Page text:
Dr Theo Gilbert's Blog

My Research

Levels of ‘alienation’ and ‘isolation’ [i] of students from each other - a kind of fallout from the increasingly competitive pursuit of education – are costing students far more than the hard cash they pay in fees. For several years now I’ve wondered how to consult with the public (including FE and HE students, their families, academics and policy makers, and perhaps even schools) on some related findings which might offer them many benefits.  Somewhat controversially given its competitive HE setting, my research is on institutionalising explicit attention to compassion in teaching, learning and assessment. Working with around 550 university students so far, I’ve found that students of great diversity - and tutors and external examiners too - are ready, able and very willing to engage with compassion in education practice and policy. Why not? As neuroscience predicts [ii] compassion turbo-charges collective thinking processes in groups.

Compassion is simply the noticing of disadvantaging of others and/or their social or physical distress, and doing something to reduce or prevent it. What’s extraordinary is that this definition is agreed across scholarship in anthropology, in neuroscience and in clinical psychology and these are not the only disciplines either that are now researching compassion. But hardly any of this has made any dent, so far, on theory, practice or policy in higher education. And that’s despite the huge number of assessed group work tasks for students that have come with the massification of HE.

Nevertheless, compassion does light up how students can get off the high-wire of individualistic competitiveness and internalise a drive to help each other achieve much more, socially and academically. And the time is right to shift the findings from this research, out of the university class room and into the public domain. Working up these skills quickly in teams tasked with problem solving has considerable potential for benefiting work places everywhere, not just the university. I’ve stayed awake at nights knowing that publishing findings on compassion in the seminar room for a journal on a dusty shelf somewhere isn’t likely to contribute much to that anytime soon.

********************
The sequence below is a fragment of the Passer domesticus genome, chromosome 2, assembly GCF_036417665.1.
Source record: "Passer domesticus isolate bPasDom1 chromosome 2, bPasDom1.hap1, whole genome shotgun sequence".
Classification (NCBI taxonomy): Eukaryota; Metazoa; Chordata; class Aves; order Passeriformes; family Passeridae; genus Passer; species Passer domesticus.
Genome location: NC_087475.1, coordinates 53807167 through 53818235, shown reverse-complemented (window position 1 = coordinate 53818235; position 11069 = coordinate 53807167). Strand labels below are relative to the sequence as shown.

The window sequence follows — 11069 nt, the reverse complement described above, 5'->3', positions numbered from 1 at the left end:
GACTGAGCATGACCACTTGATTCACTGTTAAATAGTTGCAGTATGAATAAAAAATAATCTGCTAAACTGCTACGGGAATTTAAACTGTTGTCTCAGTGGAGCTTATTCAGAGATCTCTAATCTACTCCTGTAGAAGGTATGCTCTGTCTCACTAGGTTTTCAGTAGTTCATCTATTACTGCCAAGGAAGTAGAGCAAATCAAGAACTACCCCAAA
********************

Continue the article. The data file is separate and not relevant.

Sparks Might Fly Theatre Commission

That’s why the Heritage Hub is irreplaceable for breaking research out of the walls of the university and into the diverse communities beyond, to co-build real social capital with them.

Under its initiative, enter (quite literally) Sparks Might Fly, a ‘research-into-performing arts’ theatre project, master-minded by UHArts and Stuart Mullins of Hertfordshire University. This in effect, is the cavalry to my research. Its purpose is to translate research into theatre and, in that form, take it to the public. Stuart, Melissa Andrews from UHArts and the Heritage Hub introduced researchers to a wide range of theatre makers for possible collaborations, and amongst those I was helped to meet (something I’d never have achieved by myself) was Vicki Amedume, Artistic Director of Upswing.

The language and choreography of compassion

One of the key issues for inclusive collective thinking is that unfamiliar voices and their sometimes very different perspectives can be crucial to producing evidence of truly resourceful, creative thinking processes. So here’s Upswing - making me put my money on compassion where my mouth is. I’m starting to understand how. This strikingly unconventional theatre company specialises in aerial performing arts. And if I thought that student group work spaces were much bigger spaces than they seemed, with teeming psychosocial processes all around them, Upswing’s first talent is to use space, all of it, to show that. Look up. This is where Upswing is inviting me to answer questions with them. What does the choreography and language of compassion look and sound like? Students often talk privately of the risks they take when they venture ideas amongst the harsh or competitive, the more articulate or knowledgeable, or, worse, the patently uninterested. So how do we engage students in emotionally intelligent strategies for navigating, on the hoof, risk, risk sharing and trust building in group work? These things, I know now, are the native currency of Upswing artists working and risking together on the ropes in performance.

Vicki Amedume

Upswing’s Vicki Amedume steadies a fellow artist’s confidence. Image courtesy of Upswing Aerial Ltd.

Out of my league? Entirely. But it doesn’t matter. This is a collective thinking exercise on how to collaborate on a visual metaphor for the seminar room. In ways I had never imagined, we are fusing research and theatre on a journey to physicalizing how compassion can mediate the outcomes of the often unseen intricacies of group social behaviours. My team members will hold my head above the water just as, it turns out, students could and want to for each other. They just need to see how, and leave behind what happens when they don’t.


[i] National Union of Students, Race for Equality, p4 [http://www.nus.org.uk/PageFiles/12238/NUS_Race_for_Equality_web.pdf, accessed 1st June, 2016]

[ii] L. Cozolino, The Social Neuroscience of Education, WW Norton & Co, 2013

Video Diary

As part of the research and development process the Heritage Hub asked the researcher and the artist to keep a video diary of the process to give an insight into some of the discussions and activities that took place. Take a look at Dr Gilbert and Vicki Amedume's video diary below.